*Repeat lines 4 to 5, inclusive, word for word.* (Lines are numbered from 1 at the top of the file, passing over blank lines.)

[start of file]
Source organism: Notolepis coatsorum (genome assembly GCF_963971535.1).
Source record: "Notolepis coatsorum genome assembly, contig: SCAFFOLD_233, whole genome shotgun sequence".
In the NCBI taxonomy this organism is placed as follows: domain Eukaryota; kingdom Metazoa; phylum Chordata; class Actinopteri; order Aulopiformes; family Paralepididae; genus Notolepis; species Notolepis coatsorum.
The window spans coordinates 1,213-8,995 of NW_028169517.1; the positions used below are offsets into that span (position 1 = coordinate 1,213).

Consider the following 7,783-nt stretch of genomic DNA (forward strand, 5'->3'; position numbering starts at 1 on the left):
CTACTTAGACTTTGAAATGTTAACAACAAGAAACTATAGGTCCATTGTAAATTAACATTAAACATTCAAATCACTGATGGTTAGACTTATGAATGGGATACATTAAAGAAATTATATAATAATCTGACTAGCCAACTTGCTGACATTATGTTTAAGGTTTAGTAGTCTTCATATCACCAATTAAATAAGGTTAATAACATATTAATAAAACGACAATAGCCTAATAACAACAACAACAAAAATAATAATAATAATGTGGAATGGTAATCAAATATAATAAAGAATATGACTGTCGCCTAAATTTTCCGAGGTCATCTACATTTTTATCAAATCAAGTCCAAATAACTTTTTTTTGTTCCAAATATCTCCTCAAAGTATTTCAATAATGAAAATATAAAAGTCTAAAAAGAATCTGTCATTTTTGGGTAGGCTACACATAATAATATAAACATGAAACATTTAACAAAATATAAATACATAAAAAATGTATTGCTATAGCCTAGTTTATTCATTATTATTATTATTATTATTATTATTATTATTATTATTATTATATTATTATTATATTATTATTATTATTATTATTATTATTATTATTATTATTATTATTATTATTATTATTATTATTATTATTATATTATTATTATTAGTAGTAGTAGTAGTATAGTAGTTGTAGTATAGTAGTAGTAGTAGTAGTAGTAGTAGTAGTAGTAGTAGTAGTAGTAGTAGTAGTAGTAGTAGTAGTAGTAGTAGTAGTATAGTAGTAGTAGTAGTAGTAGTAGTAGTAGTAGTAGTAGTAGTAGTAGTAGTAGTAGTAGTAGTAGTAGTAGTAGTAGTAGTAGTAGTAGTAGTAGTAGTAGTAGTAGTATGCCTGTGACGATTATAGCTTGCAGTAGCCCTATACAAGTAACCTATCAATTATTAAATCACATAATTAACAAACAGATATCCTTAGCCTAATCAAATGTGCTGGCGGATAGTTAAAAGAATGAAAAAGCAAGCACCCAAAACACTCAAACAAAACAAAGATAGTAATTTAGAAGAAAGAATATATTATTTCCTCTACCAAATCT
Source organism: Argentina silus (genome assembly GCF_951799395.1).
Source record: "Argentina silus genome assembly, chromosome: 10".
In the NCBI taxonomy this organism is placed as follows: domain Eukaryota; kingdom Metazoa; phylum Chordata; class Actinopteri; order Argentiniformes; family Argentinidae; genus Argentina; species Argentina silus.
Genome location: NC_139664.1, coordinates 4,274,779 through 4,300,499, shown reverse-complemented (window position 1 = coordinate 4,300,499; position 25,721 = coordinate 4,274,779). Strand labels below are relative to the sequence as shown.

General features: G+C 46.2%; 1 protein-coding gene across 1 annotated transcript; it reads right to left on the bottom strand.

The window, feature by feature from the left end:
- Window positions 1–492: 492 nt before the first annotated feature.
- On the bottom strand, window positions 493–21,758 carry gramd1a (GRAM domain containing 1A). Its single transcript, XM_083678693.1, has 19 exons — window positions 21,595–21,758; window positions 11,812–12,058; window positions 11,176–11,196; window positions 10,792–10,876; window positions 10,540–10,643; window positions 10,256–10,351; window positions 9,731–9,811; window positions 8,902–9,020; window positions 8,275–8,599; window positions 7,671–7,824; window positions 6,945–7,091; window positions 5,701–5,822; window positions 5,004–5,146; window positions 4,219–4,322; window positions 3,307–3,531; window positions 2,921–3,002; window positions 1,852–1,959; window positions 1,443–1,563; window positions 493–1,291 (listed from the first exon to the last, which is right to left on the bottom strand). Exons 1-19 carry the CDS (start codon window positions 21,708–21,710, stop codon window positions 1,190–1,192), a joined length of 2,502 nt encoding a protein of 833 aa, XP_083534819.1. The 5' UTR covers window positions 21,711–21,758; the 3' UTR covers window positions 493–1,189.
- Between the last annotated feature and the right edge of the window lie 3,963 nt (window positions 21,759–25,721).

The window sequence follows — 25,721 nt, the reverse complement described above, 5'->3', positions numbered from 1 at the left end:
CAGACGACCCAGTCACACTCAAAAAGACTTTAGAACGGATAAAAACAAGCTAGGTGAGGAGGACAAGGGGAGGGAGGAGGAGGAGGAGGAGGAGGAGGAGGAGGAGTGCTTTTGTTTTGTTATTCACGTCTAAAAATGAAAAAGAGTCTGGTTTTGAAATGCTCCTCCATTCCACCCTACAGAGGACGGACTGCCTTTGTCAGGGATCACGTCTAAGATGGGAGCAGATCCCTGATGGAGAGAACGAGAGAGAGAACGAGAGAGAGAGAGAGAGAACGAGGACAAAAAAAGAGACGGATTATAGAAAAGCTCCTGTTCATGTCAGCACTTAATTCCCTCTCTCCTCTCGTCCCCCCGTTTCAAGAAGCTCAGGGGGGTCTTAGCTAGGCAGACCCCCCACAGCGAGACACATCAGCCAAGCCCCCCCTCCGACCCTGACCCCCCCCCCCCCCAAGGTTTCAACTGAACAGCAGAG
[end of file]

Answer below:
The window spans coordinates 1,213-8,995 of NW_028169517.1; the positions used below are offsets into that span (position 1 = coordinate 1,213).

Consider the following 7,783-nt stretch of genomic DNA (forward strand, 5'->3'; position numbering starts at 1 on the left):